Moody's Investors Service downgraded Citigroup's ( C) long-term debt ratings by a notch to Aa3 from Aa2, saying it believes the financial giant's capital ratios will remain low.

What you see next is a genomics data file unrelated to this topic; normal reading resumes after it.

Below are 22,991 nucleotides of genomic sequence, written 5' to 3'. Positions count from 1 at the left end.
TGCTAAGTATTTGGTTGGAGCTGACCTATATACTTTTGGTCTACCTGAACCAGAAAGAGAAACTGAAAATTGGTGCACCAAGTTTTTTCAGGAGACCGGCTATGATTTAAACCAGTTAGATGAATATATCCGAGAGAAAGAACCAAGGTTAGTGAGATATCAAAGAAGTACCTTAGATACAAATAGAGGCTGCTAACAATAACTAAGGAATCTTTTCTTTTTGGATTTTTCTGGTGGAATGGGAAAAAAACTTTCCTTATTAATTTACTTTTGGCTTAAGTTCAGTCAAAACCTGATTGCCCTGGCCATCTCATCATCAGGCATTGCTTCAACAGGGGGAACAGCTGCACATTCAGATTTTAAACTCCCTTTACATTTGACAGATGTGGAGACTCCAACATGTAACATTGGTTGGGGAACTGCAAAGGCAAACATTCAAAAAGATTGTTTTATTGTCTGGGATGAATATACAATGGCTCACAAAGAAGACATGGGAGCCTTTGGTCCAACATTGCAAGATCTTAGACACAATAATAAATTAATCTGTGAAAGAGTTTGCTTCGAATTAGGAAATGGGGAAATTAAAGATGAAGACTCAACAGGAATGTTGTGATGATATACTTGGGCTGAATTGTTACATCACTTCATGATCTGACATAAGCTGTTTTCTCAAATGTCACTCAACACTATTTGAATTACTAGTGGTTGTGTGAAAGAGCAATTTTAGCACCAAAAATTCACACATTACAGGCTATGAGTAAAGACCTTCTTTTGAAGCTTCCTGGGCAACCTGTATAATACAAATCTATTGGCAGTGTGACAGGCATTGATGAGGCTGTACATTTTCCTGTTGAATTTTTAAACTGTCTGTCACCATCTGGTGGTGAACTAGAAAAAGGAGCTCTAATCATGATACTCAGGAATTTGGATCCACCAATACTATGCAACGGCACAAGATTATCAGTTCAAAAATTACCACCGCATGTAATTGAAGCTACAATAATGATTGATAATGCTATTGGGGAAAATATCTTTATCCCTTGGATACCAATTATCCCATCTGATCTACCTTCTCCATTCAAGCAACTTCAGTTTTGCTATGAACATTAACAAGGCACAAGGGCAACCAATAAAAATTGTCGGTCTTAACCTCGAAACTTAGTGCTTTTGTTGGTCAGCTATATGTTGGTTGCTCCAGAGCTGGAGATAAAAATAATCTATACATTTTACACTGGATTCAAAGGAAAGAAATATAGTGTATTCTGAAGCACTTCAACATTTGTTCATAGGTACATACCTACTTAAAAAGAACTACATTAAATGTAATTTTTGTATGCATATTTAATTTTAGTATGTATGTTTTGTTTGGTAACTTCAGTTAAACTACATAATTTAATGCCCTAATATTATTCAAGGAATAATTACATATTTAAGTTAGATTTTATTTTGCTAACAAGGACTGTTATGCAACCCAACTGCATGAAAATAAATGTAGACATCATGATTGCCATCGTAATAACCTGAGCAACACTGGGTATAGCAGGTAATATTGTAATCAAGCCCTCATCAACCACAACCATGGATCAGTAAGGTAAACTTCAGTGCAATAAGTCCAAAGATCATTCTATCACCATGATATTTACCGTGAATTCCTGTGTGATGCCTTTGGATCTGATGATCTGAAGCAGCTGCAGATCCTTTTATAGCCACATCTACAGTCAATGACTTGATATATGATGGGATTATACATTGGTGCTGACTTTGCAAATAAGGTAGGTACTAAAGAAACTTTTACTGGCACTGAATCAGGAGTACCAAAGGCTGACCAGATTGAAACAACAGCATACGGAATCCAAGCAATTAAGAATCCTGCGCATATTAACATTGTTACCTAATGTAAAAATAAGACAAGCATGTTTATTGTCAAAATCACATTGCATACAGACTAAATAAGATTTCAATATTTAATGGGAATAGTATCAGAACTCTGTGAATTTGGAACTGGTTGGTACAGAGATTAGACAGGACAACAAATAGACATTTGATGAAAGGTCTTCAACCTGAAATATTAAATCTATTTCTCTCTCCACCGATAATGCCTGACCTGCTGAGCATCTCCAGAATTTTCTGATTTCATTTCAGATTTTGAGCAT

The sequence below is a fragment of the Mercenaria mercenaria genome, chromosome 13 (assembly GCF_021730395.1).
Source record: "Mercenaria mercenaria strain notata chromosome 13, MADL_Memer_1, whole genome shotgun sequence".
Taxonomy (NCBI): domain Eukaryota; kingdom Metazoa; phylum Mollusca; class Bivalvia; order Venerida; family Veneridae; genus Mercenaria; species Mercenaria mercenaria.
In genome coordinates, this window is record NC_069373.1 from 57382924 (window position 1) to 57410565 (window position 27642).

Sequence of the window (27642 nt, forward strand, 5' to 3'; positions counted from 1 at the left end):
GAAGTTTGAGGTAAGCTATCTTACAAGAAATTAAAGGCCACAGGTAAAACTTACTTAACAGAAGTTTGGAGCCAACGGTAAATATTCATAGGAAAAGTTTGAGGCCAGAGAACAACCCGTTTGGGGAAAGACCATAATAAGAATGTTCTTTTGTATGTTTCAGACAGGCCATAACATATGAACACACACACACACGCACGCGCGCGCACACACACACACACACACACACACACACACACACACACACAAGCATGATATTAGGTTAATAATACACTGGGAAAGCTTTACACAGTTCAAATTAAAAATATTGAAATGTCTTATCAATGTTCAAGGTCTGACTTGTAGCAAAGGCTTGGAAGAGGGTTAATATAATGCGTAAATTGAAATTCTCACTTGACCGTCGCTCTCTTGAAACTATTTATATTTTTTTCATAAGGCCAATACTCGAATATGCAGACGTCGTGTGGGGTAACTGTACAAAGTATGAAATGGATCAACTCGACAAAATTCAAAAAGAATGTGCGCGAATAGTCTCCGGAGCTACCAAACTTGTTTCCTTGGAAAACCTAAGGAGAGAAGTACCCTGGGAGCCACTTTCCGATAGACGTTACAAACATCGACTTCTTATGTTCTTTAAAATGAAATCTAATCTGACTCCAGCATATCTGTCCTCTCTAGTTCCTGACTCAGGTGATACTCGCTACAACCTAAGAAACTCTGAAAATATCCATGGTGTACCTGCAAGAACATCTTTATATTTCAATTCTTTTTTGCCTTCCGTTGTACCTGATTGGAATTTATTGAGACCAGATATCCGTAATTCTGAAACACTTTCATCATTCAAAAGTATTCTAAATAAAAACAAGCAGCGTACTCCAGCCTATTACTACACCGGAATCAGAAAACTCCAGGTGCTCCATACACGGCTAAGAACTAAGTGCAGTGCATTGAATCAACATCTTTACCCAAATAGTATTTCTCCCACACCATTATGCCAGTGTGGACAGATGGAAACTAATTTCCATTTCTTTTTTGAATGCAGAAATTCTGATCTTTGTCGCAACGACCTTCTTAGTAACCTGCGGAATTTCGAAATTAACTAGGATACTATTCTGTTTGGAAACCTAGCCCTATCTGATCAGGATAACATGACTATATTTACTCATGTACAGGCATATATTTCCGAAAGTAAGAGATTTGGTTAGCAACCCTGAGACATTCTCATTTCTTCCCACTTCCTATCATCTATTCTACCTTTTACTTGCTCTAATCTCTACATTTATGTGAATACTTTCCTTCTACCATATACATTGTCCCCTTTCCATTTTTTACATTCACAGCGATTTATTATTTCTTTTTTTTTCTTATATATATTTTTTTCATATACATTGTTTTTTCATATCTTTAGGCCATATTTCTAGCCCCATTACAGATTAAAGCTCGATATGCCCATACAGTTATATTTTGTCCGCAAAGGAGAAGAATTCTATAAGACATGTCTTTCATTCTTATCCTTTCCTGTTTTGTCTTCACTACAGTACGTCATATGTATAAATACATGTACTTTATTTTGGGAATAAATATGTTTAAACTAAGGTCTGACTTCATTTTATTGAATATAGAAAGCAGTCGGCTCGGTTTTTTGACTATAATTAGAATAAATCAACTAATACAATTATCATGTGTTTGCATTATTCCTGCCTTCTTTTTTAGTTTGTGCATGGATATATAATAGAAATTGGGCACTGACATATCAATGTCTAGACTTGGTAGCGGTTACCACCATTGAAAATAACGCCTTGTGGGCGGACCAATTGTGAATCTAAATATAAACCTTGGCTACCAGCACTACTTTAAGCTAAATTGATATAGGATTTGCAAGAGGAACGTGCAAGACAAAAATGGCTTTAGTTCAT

The move came after Citi said it would move seven troubled structured-investment vehicles on to its balance sheet. Moody's also lowered the bank financial strength rating of Citibank N.A. to B from A-. The rating on Citibank for long-term deposits and senior debt was dropped to Aa1 from Aaa. The rating outlook is stable. Citi will probably need to take "sizable" writedowns against its subprime residential mortgage-backed securities and collateralized debt obligation portfolio, Moody's analyst Sean Jones said in a statement late Thursday. "During 2008, Citigroup's weak earnings should prohibit the bank from rapidly restoring capital ratios, despite its recent issuance of $7.5 billion hybrid capital," Jones said. Moody's believes Citi could rebuild its capital base by seeking additional sources of external capital, more aggressive balance sheet management and by cutting its dividend. For Citi's ratings to be upgraded, "the company would need to rebuild its capital ratios to levels maintained prior to 2007. As well, the firm's pre-provision earnings power has to return to its previous strong level, while reducing its concentration risks," Moody's said. If it doesn't restore its ratios in the medium term, Citi could be facing a further downgrade. Additionally, several Citi units were placed on review for possible downgrades, including Citibank Europe Plc, Citibank International Plc, Nikko Citigroup Ltd. and Citibank Japan Ltd.